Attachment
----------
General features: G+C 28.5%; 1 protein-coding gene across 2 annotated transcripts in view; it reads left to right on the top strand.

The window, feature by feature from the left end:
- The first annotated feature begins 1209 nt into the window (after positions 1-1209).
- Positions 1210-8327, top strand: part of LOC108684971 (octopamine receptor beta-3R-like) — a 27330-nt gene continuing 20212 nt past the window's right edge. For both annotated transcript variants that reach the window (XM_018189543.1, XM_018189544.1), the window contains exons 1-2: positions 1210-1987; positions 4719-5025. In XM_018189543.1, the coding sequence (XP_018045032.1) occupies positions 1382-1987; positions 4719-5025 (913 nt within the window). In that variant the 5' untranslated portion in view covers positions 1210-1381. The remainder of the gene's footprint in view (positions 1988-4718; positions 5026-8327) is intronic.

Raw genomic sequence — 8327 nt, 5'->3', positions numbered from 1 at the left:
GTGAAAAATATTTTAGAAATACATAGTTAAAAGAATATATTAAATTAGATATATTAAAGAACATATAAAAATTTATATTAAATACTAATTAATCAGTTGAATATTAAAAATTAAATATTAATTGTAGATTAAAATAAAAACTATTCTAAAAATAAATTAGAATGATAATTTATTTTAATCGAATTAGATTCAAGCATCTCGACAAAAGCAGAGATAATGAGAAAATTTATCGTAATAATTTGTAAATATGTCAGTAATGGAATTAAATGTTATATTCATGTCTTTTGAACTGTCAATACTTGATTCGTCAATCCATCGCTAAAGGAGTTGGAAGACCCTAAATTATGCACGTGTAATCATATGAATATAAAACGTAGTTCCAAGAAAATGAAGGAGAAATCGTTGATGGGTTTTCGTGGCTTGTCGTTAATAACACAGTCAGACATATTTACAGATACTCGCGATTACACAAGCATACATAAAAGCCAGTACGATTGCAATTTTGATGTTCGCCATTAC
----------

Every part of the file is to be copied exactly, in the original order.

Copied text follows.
General features: G+C 28.5%; 1 protein-coding gene across 2 annotated transcripts in view; it reads left to right on the top strand.

The window, feature by feature from the left end:
- The first annotated feature begins 1209 nt into the window (after positions 1-1209).
- Positions 1210-8327, top strand: part of LOC108684971 (octopamine receptor beta-3R-like) — a 27330-nt gene continuing 20212 nt past the window's right edge. For both annotated transcript variants that reach the window (XM_018189543.1, XM_018189544.1), the window contains exons 1-2: positions 1210-1987; positions 4719-5025. In XM_018189543.1, the coding sequence (XP_018045032.1) occupies positions 1382-1987; positions 4719-5025 (913 nt within the window). In that variant the 5' untranslated portion in view covers positions 1210-1381. The remainder of the gene's footprint in view (positions 1988-4718; positions 5026-8327) is intronic.

Raw genomic sequence — 8327 nt, 5'->3', positions numbered from 1 at the left:
GTGAAAAATATTTTAGAAATACATAGTTAAAAGAATATATTAAATTAGATATATTAAAGAACATATAAAAATTTATATTAAATACTAATTAATCAGTTGAATATTAAAAATTAAATATTAATTGTAGATTAAAATAAAAACTATTCTAAAAATAAATTAGAATGATAATTTATTTTAATCGAATTAGATTCAAGCATCTCGACAAAAGCAGAGATAATGAGAAAATTTATCGTAATAATTTGTAAATATGTCAGTAATGGAATTAAATGTTATATTCATGTCTTTTGAACTGTCAATACTTGATTCGTCAATCCATCGCTAAAGGAGTTGGAAGACCCTAAATTATGCACGTGTAATCATATGAATATAAAACGTAGTTCCAAGAAAATGAAGGAGAAATCGTTGATGGGTTTTCGTGGCTTGTCGTTAATAACACAGTCAGACATATTTACAGATACTCGCGATTACACAAGCATACATAAAAGCCAGTACGATTGCAATTTTGATGTTCGCCATTAC